Many of the UKOER projects and SCORE Fellows have reported substantial gains in staff understanding, confidence and skills around OER and open educational practices which supported both the development of expertise and changes in culture. Increased awareness and capabilities had an impact on practice while new partnerships and collaborative experiences were noted as significant for both subject communities and institutions. Of note is the fact that several staff saw engagement with OER as having impact on their pedagogic practice and enhanced quality of their own learning resources. However, a tension is apparent over who will get the recognition, the individual or the institution, drawing attention to issues in the balance of collective responsibility for quality, institutional branding, and marketisation.
At an institutional level, it can take a lot of effort from project teams and OER champions to get practitioners to change. This also requires significant institutional and/or community support; impact evidence was in the form of reports of new policies emerging and augmentation of existing policies. This reflects what UKOER projects reported across all phases around policy change and strategic buy-in and we see this as a significant indicator of institution-wide change and commitment that is likely to impact on longer term sustainability of activities kick-started by this funding. Projects in phase three still reported on challenges around general awareness of OER and OEP, and also lack of knowledge around appropriate use of third party materials. Although we have evidence of significant practice change, projects are also aware that there is still a fair way to go to make this practice mainstream.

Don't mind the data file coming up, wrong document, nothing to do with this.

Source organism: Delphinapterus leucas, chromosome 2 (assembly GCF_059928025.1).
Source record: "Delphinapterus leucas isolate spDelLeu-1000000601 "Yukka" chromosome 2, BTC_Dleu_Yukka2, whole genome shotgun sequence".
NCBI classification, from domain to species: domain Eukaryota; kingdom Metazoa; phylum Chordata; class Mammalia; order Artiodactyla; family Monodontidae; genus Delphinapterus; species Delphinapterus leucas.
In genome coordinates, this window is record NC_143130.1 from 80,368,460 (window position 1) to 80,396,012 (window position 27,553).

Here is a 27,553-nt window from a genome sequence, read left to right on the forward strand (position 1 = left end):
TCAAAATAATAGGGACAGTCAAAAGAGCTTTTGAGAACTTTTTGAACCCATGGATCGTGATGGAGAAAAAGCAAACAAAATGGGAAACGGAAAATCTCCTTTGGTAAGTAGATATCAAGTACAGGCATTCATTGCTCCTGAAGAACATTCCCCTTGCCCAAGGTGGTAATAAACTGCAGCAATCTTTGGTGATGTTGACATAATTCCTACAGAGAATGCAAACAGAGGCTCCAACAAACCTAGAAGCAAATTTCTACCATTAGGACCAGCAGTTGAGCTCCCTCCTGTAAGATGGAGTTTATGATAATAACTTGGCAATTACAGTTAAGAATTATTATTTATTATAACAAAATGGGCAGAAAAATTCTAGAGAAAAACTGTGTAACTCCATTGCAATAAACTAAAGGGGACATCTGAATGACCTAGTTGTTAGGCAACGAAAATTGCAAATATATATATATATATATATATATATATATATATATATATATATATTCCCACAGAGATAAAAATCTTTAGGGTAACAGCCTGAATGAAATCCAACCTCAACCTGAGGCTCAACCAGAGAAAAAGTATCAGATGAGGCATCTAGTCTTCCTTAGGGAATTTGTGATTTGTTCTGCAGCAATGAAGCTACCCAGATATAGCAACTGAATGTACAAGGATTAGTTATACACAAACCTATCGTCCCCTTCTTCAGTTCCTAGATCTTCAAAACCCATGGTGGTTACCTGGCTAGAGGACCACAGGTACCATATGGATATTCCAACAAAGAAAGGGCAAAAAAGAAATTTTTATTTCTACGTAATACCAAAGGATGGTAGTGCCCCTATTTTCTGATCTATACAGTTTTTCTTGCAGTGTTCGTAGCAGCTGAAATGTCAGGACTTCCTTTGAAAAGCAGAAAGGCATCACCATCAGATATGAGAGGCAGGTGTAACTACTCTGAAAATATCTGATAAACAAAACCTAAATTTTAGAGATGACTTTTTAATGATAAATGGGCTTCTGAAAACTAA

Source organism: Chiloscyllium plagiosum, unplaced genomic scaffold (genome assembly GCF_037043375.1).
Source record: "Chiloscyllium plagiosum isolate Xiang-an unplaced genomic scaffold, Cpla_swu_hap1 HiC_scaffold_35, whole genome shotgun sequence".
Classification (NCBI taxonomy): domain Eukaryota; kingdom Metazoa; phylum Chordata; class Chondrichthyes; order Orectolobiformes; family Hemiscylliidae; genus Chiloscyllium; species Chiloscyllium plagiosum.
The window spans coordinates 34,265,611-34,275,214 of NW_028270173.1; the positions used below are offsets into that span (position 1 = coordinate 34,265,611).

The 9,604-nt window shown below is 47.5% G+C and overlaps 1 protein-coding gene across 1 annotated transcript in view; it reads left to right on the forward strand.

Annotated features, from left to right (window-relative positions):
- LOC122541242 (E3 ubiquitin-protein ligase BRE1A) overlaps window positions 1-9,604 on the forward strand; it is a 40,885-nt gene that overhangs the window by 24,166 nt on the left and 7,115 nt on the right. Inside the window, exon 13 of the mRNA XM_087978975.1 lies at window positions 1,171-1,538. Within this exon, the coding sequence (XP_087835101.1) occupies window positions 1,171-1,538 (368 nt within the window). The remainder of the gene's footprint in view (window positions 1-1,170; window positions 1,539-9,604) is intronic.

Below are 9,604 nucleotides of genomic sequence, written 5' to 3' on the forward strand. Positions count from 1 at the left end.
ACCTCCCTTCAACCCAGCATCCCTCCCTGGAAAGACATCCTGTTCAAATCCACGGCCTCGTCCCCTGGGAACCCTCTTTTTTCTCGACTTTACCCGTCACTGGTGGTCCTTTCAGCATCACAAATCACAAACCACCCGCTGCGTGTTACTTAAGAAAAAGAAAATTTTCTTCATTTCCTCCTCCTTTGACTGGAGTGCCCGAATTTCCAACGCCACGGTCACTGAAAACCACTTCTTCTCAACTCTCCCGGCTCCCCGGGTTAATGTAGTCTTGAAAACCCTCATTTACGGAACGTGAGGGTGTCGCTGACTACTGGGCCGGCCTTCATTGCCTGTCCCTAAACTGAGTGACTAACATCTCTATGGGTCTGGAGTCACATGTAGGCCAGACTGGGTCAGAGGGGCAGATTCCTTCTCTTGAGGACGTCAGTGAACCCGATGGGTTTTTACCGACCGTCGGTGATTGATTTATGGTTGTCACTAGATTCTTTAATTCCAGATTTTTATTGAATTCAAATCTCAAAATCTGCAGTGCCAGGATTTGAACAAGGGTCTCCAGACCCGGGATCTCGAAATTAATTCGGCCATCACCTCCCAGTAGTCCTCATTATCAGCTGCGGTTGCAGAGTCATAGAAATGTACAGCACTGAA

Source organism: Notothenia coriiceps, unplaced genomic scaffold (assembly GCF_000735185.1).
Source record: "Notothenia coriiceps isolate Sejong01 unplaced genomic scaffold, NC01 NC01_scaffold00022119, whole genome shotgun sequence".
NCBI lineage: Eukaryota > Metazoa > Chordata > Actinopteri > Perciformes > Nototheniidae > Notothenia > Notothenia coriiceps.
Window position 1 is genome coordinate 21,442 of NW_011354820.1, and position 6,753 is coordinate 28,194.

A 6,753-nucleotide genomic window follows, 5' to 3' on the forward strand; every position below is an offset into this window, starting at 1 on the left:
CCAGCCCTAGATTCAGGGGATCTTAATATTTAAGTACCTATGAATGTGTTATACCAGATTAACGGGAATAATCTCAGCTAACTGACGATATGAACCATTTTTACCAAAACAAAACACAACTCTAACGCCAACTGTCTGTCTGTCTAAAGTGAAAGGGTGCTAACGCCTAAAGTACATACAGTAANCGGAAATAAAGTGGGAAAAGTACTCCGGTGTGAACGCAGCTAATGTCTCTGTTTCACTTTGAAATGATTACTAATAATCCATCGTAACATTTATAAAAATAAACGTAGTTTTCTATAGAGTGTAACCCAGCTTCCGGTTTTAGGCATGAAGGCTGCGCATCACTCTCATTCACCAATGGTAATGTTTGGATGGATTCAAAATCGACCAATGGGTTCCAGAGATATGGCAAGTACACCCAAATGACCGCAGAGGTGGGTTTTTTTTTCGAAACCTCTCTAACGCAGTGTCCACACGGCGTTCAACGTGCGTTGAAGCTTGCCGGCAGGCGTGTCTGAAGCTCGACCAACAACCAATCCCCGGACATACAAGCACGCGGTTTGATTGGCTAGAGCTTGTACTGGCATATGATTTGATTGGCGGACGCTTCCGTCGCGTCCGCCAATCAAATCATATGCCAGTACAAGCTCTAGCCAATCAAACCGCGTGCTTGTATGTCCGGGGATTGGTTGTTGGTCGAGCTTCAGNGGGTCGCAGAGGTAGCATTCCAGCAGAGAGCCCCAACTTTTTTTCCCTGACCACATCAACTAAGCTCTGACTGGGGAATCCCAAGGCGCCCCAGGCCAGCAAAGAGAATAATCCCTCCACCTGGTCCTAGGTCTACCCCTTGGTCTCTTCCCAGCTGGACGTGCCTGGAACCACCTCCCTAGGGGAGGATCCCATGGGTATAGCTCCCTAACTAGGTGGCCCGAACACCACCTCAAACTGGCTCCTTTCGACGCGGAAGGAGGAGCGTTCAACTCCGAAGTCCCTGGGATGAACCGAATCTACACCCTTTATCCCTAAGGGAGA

Critical factors to support open educational practice
Critical factors that can support practice change, institutional change and wider cultural change take the form of enablers that help to overcome some of the barriers to openness. Evidence around enabling factors, and research papers and practical guides to support them have emerged from the funded OER initiatives featured in this study. These are of significant value to the wider community to inform other individuals and institutions who want to begin or advance their own journeys into OEP.
Journeys relating to OER/OEP are far from being linear and continual. Periodic critical events determine the direction of travel, changing the scale of engagement or the nature of individuals’ practice or an institutions core business, and determining viability and sustainability of approaches. This review has sought to investigate factors critical for institutional and individual change. Identifying barriers to OER release and to OER use is seen as a step towards reducing their impact as a critical factor to adopting OEP more broadly.